On American Parties
More on primaries with a foray into Madison and the general politics of power-seekers and incentives.
To follow on recent conversations (especially here) on the role primaries play in our politics, let me try and be direct and explicit about what I trying to point out about American political parties and the role played by primaries and nominating mechanism.
Let’s note from the get-go that collective action is always a challenge. Keep in mind that we talk about Democrats or Republicans as office-holders, we are speaking about thousands across the country and when we talk about Democrats or Republicans as voters we are speaking in terms of tens of millions. Given these numbers, it is no surprise that coordinated action is not as common as we tend to want and that coherence is often lacking. The way we use primaries in the United States exacerbates all of those problems because it utterly decentralizes control of party labels.
This hits, directly I would note, the debate that often rages in the comment sections of this site: the demand that Democrats fix their message. Of the reasons that I often push back on these message arguments is because it is utterly unclear who, to pick one party, “The Democrats” are in these conversations. Is it Biden? the White House? Pelosi? House Democrats? Senate Democrats? California Democrats? Texas Democrats? Is it AOC or Joe Machin? Is it the commentators on MSNBC? Liberal Twitter?
Perhaps we see the point?
Beyond all of that, however, let’s focus for a minute on a main role of parties: to be a signaling device to voters as to what they are getting from a given candidate, at least in theory. But the less coherent the process of selecting candidates, the less clear that signal is.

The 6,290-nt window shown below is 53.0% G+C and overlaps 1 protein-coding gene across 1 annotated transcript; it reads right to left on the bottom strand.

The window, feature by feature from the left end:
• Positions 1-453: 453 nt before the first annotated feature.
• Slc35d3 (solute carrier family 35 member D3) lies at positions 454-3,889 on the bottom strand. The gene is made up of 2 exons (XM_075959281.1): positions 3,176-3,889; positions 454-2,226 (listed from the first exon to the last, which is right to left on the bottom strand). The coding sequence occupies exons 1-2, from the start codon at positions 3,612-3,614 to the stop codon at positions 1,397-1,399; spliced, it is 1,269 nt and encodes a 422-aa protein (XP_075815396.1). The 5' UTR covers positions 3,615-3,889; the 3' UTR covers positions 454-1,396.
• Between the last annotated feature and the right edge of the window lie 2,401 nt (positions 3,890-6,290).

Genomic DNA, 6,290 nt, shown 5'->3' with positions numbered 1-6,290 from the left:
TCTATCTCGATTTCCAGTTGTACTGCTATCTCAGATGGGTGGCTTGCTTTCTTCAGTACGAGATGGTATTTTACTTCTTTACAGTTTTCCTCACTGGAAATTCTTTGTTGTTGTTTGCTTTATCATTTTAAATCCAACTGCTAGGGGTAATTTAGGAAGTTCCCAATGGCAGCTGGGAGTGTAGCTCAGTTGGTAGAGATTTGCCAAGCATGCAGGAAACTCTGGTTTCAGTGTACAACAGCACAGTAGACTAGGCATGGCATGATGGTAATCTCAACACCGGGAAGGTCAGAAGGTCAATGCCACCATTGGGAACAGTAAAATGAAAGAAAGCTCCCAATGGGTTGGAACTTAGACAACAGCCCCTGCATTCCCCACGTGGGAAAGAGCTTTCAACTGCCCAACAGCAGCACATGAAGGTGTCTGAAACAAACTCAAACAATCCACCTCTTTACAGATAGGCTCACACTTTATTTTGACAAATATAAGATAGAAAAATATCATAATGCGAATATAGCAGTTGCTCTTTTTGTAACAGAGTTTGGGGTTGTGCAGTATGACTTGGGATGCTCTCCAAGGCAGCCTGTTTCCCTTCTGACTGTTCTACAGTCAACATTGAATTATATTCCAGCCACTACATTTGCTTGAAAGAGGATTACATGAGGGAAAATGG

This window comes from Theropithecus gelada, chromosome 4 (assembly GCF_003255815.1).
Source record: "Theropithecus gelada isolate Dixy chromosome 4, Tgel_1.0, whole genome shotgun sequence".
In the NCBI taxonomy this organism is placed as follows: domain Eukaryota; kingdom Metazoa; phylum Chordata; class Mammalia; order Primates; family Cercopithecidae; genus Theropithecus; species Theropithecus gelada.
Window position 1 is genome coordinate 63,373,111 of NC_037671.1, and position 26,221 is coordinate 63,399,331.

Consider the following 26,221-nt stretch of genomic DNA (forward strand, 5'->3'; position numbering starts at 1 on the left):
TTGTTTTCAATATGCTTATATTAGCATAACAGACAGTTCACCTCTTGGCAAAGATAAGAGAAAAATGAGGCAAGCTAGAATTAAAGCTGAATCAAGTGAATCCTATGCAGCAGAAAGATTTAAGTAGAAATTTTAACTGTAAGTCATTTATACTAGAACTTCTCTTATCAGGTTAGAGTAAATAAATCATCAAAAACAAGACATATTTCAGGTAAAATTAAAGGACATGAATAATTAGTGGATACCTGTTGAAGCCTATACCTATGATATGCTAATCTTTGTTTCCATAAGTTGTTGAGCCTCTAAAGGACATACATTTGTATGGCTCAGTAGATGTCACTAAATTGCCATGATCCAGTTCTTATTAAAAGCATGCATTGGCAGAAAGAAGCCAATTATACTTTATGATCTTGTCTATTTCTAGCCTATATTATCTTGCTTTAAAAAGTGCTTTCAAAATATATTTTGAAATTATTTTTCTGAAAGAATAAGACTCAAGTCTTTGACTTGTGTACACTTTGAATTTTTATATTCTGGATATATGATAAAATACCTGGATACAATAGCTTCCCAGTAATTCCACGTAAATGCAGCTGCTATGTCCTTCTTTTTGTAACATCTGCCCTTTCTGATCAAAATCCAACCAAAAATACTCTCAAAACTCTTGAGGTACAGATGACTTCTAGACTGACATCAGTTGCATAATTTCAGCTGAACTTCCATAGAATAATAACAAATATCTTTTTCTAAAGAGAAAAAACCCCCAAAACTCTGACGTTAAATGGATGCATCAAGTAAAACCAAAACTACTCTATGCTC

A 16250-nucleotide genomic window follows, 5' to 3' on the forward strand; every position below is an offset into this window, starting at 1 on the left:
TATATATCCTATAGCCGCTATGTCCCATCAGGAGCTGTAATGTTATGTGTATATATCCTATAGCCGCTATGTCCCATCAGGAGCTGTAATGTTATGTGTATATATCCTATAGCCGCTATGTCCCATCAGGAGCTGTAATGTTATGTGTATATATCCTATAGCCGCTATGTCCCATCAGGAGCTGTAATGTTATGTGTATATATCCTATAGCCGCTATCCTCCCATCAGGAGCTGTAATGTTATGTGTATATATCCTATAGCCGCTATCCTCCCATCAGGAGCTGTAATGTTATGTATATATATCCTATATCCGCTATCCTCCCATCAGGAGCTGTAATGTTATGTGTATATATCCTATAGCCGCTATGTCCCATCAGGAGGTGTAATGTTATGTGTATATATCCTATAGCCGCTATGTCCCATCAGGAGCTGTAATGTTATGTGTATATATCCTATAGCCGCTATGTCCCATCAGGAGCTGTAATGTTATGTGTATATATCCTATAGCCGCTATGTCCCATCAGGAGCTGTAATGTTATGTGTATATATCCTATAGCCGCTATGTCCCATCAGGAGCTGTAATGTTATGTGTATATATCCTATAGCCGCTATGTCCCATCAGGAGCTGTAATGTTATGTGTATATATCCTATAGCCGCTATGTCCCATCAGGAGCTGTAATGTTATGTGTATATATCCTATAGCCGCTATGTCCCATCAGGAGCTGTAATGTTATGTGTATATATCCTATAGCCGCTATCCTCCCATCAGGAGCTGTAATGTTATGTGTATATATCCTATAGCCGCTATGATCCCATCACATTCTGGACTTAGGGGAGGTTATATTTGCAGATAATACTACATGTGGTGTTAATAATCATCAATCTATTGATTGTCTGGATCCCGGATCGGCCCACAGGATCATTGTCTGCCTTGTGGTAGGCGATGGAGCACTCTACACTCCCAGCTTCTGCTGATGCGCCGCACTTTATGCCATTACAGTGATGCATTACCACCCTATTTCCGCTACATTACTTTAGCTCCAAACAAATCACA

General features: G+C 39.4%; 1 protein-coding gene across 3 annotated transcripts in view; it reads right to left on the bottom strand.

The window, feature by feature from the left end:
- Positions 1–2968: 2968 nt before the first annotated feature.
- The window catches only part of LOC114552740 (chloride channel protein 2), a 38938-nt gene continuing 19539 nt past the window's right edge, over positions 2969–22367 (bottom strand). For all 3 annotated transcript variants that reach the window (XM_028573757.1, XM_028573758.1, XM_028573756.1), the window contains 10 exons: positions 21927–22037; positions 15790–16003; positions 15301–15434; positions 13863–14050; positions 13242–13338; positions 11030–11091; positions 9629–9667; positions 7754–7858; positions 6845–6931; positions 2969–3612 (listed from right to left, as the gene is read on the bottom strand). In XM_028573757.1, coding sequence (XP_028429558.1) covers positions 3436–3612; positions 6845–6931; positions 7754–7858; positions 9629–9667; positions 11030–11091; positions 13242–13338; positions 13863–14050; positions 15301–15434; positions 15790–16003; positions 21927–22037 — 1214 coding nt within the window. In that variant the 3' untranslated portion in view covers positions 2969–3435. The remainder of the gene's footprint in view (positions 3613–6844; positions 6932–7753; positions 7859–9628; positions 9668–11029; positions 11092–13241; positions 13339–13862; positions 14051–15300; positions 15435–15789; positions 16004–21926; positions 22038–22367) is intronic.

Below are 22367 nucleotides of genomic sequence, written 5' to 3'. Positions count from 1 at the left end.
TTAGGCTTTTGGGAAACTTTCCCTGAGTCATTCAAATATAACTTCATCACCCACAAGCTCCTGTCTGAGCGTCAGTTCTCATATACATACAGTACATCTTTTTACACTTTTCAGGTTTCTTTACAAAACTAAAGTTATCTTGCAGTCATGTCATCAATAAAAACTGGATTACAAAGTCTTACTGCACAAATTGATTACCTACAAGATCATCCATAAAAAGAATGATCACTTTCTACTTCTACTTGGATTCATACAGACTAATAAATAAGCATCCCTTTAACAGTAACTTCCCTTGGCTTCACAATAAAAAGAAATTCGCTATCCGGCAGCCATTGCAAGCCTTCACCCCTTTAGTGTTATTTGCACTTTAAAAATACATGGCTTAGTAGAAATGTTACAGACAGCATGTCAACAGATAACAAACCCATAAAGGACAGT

A quick look at someone voting in Travis County, Texas this coming November shows 41 offices being contested. In 2020 my Montgomery County, Alabama ballot had 16. (And that comports with my general recollection that the TX ballot tended to be longer than the AL one). The degree to which the typical voter or even the atypical one (i.,e., one with a Ph.D. in Political Science who care deeply about this stuff) knows, with clarity, the biography and background of all the candidate on the ballot is quite low, if not basically zero. So, they use the party label to help sort it all out.
Voters rely on party labels to signal to them important information about the candidates they are voting for. But, the candidates are not actually vetted by the parties in the US. Instead, they get to use the party labels because they choose to do so and then managed to win some small number of voters in a primary to let them move on to the general election ballot.
This is not a coherent way to construct a party if the goal is to create even a semi-cohesive goal to govern and it illustrates the way that the parties can change and evolve without anyone noticing until after it has happened.
Keep in mind, that voters tend to vote their party identity, and so when faced with only two viable choices, they are guided more by label than anything else. And, I would note, since there is some level of collective behavior once in office, a legislative body, in particular, there is some reasonable logic to state that if I am a D for some set of reasons that those reasons are more likely to be acted on in a way I find acceptable if I vote for a D instead of an R, even if I don’t know all the details about a given D. But in the US that collective coordination is a lot lower than in other democratic countries.
Because, of course, a given D might be a Joe Manchin or an AOC because the party does not have overall control of who puts a “D” after their name. Indeed, in a different nomination structure, it is rather unlikely that those two would be in the same party at all.
It should be fairly easy to see how the parties, instead of evolving and operating in a coherent fashion, are really general collectives made up free agents who answer not to the party, but to primary electorates. I would note that McDonald’s franchisees have to adhere to a long list of behaviors and policies to use the name “McDonald’s” but a Democrat only needs to win a local primary to use the name “Democrat” (and to get on the primary ballot they only need to self-select).
Let me get a bit more meta for a moment (or, perhaps, several moments).
Keep in mind two fundamental facts. First, humans are imperfect. Second, humans respond to incentives and constraints related to their goals.